Immune responses are classically divided into innate immune responses, which react rapidly and nonspecifically upon encountering a pathogen, and adaptive immune responses, which are slower to develop but are specific and build up immunological memory.
However, the dogma that only adaptive immunity can build immunological memory has been challenged by Netea and co-workers who showed that innate immune cells can display adaptive characteristics after challenge with pathogens or their products. This de facto immunological memory has been termed ‘trained immunity’ or ‘innate immune memory’.
Trained Immunity – A paradigm shift
Mechanistic studies have demonstrated that trained immunity is based on epigenetic reprogramming, which is broadly defined as sustained changes in transcription programs and cell physiology that do not involve permanent genetic changes, such as mutations and recombination.
Histone modifications with chromatin reconfiguration have proven to be a central process for trained immunity. This leads to transcriptional programs that rewire the intracellular immune signaling increasing the innate immune cells’ capacity to respond to stimulation.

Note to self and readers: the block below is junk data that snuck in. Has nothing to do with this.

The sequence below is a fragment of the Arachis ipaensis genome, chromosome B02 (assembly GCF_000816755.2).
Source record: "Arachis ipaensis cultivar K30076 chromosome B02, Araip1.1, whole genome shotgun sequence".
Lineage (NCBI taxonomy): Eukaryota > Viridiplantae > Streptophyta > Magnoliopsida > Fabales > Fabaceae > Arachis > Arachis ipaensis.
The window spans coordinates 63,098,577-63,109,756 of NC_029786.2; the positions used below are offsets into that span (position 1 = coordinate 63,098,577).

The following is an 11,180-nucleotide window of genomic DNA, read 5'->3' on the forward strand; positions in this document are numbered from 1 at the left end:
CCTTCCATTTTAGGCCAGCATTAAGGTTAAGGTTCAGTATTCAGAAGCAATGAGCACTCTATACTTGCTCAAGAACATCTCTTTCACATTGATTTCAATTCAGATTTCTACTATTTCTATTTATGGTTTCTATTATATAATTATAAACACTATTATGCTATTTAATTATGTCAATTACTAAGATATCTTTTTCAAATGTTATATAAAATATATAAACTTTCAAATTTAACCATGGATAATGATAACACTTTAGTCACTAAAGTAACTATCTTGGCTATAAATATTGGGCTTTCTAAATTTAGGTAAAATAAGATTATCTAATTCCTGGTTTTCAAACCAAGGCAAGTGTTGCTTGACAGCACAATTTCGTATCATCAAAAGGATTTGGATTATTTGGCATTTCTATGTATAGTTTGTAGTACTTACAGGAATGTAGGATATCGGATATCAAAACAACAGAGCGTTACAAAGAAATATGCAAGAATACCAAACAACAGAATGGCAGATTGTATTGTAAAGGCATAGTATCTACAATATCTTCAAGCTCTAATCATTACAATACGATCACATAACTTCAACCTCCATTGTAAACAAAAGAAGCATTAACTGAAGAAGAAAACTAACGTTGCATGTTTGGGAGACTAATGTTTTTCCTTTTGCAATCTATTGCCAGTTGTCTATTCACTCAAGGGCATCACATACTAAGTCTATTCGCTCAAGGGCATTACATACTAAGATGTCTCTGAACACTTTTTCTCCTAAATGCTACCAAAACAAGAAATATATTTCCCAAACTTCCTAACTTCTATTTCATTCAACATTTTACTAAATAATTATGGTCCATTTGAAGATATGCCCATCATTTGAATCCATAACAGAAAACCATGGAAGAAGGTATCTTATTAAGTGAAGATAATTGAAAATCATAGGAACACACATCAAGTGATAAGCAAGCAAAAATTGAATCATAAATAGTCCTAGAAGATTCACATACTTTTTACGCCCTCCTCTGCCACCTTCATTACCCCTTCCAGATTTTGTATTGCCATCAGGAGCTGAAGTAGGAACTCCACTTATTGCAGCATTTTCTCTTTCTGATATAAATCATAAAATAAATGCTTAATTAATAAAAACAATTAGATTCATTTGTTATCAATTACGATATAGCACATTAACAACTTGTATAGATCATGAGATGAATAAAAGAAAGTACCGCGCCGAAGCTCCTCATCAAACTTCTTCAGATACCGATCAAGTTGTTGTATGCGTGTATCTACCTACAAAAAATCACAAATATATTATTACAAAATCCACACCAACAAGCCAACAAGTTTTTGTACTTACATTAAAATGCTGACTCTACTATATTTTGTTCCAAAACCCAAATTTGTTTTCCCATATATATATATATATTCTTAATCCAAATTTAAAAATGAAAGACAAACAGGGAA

Trained immunity programs have evolved as adaptive states that enhance fitness of the host, for example protective effects after infection or vaccination, or induction of mucosal tolerance toward colonizing microorganisms.
However, when inappropriately activated, trained immunity programs can become maladaptive, as in post-sepsis immune paralysis or auto-inflammatory diseases. This opens-up a huge potential designing new therapeutic strategies through activation of trained immunity for the treatment of immune deficiency states as in sepsis or cancer, but also modulation of exaggerated inflammation in immunology-driven disorders such as atherosclerosis or rheumatoid arthritis.